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Larry Stone gives his take on a wide array of baseball issues and weighs in about the Mariners, too.

November 24, 2009 at 11:57 AM

Making a Hall of Fame case for Edgar Martinez, who as of Wednesday is on the clock

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With the National League MVP award being bestowed today to Albert Pujols (what, you thought it was going to Yorvit Torrealba?), the Baseball Writers Association of America yearly awards are now done.

However, the BBWAA is about to spring into action in its other significant awards duty, which is to select Hall of Famers. The ballot for the Cooperstown class of 2010 will be mailed out tomorrow (Wednesday), and it must be returned by a Dec. 31 postmark. The results will be announced Jan. 6.

In other words, in less than 12 hours, Edgar Martinez will be on the clock. Edgar has had his requisite five-year waiting period, and for the first time will be on the ballot. Other first-timers include Roberto Alomar, Barry Larkin and Fred McGriff, all of whom, like Edgar, have a Hall of Fame case that can be made for them but are far from automatic first-ballot choices.*

In fact, let’s just come out and say it: Barring a miracle, Edgar is not going to make it this year. He has too much going against him to overcome in one year — mainly that he was a designated hitter, a position perceived with inherent prejudices, and his career stats fell short of the standards that voters like: 3,000 hits and/or 500 homers (Martinez finished with 2,247 and 309).

Yet that doesn’t mean Edgar will never make the Hall of Fame. In a best-case scenario. I can see him starting off at about 40 to 50 percent (of the necessary 75 percent vote of 10-year BBWAA members) and slowly rising annually until he makes it. That’s the way it happens for borderline candidates. No, he’s not going to get any more hits in the ensuing years, but for some players, the voters just have to let his numbers percolate for awhile before they vote for him. That’s what happened with Jim Rice, Goose Gossage, Bruce Sutter and many others, and it’s happening at a more accelerated pace for Andre Dawson, who has a real shot to get in this year. Dawson had 45.3 percent his first year (2002), increased to 50 percent in ’03 and ’04, edged up to 52.3 percent in 2005, increased to 61 percent in ’06, dipped to 56.7 in ’07, and shot up to 65.9 percent last year. (Those numbers are slightly revised from what I initially posted, which were incorrect). That’s an arc that Martinez could follow. Remember, candidates have 15 years to get voted in before being referred to the Veterans Committee; Rice made it last year on his 15th try.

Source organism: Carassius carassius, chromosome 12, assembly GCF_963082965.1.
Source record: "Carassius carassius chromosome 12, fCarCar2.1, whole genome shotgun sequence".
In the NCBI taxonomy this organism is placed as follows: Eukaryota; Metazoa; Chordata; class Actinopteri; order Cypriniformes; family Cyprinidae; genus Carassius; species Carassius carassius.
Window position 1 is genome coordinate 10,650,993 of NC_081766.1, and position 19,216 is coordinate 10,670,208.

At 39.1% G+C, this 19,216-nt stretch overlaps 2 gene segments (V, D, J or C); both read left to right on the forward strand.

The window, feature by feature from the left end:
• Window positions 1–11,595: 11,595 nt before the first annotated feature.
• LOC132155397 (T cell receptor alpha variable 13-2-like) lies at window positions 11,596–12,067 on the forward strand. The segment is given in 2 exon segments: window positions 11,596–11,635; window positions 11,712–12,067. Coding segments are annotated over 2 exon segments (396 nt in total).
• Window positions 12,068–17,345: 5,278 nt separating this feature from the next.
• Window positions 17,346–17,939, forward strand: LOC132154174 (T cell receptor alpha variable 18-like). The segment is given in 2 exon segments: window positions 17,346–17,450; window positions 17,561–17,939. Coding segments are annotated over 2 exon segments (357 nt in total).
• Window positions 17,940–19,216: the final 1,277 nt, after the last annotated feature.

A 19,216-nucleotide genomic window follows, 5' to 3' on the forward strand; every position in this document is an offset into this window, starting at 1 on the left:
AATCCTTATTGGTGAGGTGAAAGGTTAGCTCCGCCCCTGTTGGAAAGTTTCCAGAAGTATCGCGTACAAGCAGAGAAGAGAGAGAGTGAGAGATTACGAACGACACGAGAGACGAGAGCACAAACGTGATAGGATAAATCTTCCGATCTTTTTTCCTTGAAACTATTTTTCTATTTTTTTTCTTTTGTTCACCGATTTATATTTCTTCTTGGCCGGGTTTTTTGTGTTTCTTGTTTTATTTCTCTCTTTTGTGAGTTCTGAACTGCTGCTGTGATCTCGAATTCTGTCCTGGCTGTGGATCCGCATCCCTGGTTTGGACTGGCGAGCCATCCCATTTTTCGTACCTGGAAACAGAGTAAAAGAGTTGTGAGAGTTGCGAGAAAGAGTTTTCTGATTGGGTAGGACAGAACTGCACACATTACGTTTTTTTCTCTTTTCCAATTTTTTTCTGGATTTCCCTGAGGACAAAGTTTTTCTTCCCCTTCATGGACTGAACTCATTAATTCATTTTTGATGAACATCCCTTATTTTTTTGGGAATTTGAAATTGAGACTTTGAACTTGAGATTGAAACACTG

The realistic goal for Martinez supporters is to get his baseline as high as possible, so that the gentle rise, if there is one, doesn’t have as far to go. For the record, I believe that Martinez is a Hall of Famer; he has my vote. I have voted every year for Dawson. I haven’t studied Larkin, McGriff or Alomar, so I’m not sure how I’ll go on them.

As I have mentioned before, the Mariners have been preparing a fact sheet in support of Martinez’s candidacy. They sent it out today to BBWAA members, and it’s a great piece of work. I believe it will be influential in educating and perhaps swaying voters of Edgar’s Hall worthiness. Here it is in PDF form. It’s hard to read his credentials in such a comprehensive manner and not at least give Martinez some serious consideration. Also worth a look is Tim Raetzloff’s long-standing website promoting Martinez’s candidacy.

I’m really interested to see how Martinez’s first crack at the Hall of Fame goes. If his initial percentage is in the teens, he’s in big trouble. If it’s in the 40s or 50s, he’s on his way. It will give a good indication of how tough his road to Cooperstown will be, and whether he’ll get there at all.

*Just for fun, here are the names of other eligible players this year (10 years in the majors, five years retired) that are likely to be on the ballot (we won’t know for sure who passed the screening committee until the ballot arrives in the mail): Kevin Appier, Andy Ashby, Dave Burba, Ellis Burks, Andres Galarraga, Pat Hentgen, Mike Jackson, Eric Karros, Ray Lankford, Mark McLemore, Shane Reynolds, David Segui, Robin Ventura, Fernando Vina, Todd Zeile.

(Seattle Times photo by Mark Harrison. How many Hall of Famers are in that picture? )

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